Part Characteristics in Cell-Free Chassis

Parameter Value and Description
Calibration A conversion factor of 79.429 from Au to concentraion in nM
Half-life 33 hours in the cell-free chassis, with a degradation constant of 0.0210 (in hours)


GFPmut3b can be purified for calibration after the addition of a his-tag. The detailed protocolsand resultsfor the purification can be found.


The fluorescence of purified GFPmut3B was calibrated in the cell-free chassis. The derived calilbration curveallows the determination of the concentration of GFPmut3b in the cell-free chassis. Detailed protocolsfor generating the calibration curve are available. Other calibration curves for are also available on the results page.

Calibration curve of concentration of GFP against fluorescence. The conversion factor is 79.429.


The degradation of GFPmut3B in the cell-free chassis was also characterized. Purified GFPmut3B was allowed to degrade in the cell-free chassis and the fluorescence was measured over time. Detailed protocolsand resultsare attached.

Degradation curve of different GFP concentrations.
Semi-log plot of GFP degradation at different GFP concentrations

From the semi-log plot, the degradation constant (in minutes) was derived to be 0.0003501, which is equivalent to GFPmut3b having a half-life of 33 hours in the cell-free chassis.

Expression of GFP-mut3b in cell lysate

Cell-free GFP-mut3b synthesis was analyzed in self-made E.Coli lysate from strain BL21(DE3). Fluorescence was measured at 37°C for five hours on a plate reader. For details on how the lysate and the energy solution were made and which components went into the final reaction volume of 10uL, check out our protocols. Shown are three repeats with a negative control as well as a shaded error graph (control was subtracted) summarizing the result. GFP-mut3b expression yields high signals in lysate and thus is a good choice of reporter while working on a cell-free chassis. Saturation occurs after about five hours.

Three repeats and control of GFP-mut3b expression in cell lysate.
Shaded error graph of GFP-mut3b expression in cell lysate (control was subtracted).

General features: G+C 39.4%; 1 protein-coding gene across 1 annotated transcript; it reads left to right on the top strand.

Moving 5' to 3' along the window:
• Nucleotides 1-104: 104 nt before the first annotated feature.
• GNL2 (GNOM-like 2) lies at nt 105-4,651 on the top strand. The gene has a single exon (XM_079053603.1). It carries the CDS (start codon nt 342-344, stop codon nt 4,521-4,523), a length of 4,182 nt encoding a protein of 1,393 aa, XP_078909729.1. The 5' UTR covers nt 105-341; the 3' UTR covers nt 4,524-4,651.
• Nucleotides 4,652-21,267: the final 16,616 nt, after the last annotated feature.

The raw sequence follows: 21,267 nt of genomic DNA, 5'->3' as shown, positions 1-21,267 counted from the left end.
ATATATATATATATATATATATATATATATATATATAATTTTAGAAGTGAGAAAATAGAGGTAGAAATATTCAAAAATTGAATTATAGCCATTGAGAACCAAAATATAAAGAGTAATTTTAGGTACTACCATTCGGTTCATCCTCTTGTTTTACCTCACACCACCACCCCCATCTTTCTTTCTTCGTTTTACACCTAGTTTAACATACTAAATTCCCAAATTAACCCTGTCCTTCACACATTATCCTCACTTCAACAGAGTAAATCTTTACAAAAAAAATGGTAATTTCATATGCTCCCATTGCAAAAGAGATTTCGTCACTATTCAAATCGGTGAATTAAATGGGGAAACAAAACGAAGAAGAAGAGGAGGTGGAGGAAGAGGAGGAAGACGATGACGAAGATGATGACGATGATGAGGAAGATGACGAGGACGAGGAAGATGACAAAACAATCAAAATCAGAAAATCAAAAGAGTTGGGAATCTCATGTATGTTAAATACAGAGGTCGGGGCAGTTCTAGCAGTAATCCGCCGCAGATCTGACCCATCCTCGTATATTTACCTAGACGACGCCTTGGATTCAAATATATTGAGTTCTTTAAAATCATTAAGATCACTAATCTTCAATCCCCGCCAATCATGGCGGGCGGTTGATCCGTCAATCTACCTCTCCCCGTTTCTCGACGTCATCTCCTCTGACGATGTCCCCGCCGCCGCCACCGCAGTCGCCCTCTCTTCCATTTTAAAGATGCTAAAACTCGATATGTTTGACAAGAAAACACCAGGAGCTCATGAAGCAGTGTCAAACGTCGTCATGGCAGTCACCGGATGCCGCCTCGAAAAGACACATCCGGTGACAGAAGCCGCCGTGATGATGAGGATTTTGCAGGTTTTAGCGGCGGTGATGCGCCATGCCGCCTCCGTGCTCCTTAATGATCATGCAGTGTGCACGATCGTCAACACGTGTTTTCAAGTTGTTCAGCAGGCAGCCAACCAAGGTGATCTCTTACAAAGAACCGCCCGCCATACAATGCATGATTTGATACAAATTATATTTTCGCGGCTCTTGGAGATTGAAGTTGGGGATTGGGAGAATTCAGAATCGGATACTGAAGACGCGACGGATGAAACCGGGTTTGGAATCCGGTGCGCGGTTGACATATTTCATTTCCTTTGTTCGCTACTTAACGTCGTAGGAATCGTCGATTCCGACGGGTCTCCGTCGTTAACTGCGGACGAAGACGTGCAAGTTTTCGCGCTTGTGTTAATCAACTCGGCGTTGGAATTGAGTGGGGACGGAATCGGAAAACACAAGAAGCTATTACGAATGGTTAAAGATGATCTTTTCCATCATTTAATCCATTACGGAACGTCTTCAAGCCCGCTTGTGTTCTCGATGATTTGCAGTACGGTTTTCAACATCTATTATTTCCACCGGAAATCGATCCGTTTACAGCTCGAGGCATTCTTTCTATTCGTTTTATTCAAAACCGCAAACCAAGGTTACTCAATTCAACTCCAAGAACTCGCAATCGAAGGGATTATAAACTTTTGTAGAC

IIT Delhi 2017 - Characterization of Photobleaching

Photobleaching is the phenomenon of irreversible damage to the fluorophore, such that after certain number of electronic transitions on absorption of photons, it cannot fluoresce anymore. This hinders the ability to continuously image a sample over a long period of time, thus acting as a bottleneck to the characterization pipeline. Therefore, it is of paramount importance to understand and characterize the bleaching effect so that an optimum time gap between successive images could be chosen. This would ensure that the fluorophores do not bleach and at the same time we don’t have to compromise on the amount of collected data due to the time gap.

Here, we characterize the photobleaching effect in wildtype GFP (E0040) using fluorescent microscopy with the etaluma Lumascope 500 microscope. Cells expressing GFP under the PhlF repressible promoter (BBa_K2525016) in the absence of PhlF, so that it constitutively expressed GFP. Cells were loaded in microfluidic chambers and droplet encapsulation was performed to capture a small number of cells. This droplet was continuously exposed to light corresponding to the excitation wavelength of GFP (~485 nm) and the emission was captured continuously as well. The real time video for photobleaching in the cells encapsulated in the droplet is shown in GIF 1. ImageJ was used to analyze the images to obtain the rate of photobleaching as shown in Fig 1. Where we have fitted an exponential curve to the total intensity over time. It is known that photobleaching has a first order decay. We obtain a photobleaching rate of 0.002 per second (7.2 per hour).

GIF. 1 Real time video showing photobleaching in cells encapsulated in a droplet. To access the video in the GIF you'll have to visit the GIF at its link on the wiki; for that, click twice over the image in succession.

Fig. 1 Total Intensity in the encapsulated droplet over time. Since photobleaching is known to be a first order process, we have fitted an exponential curve to the data. The high R-squared value implies a good fit of the exponential model to the data. The rate of photobleaching turns out to be 0.002 per second (7.2 per hour).

Kyoto 2018 - Characterization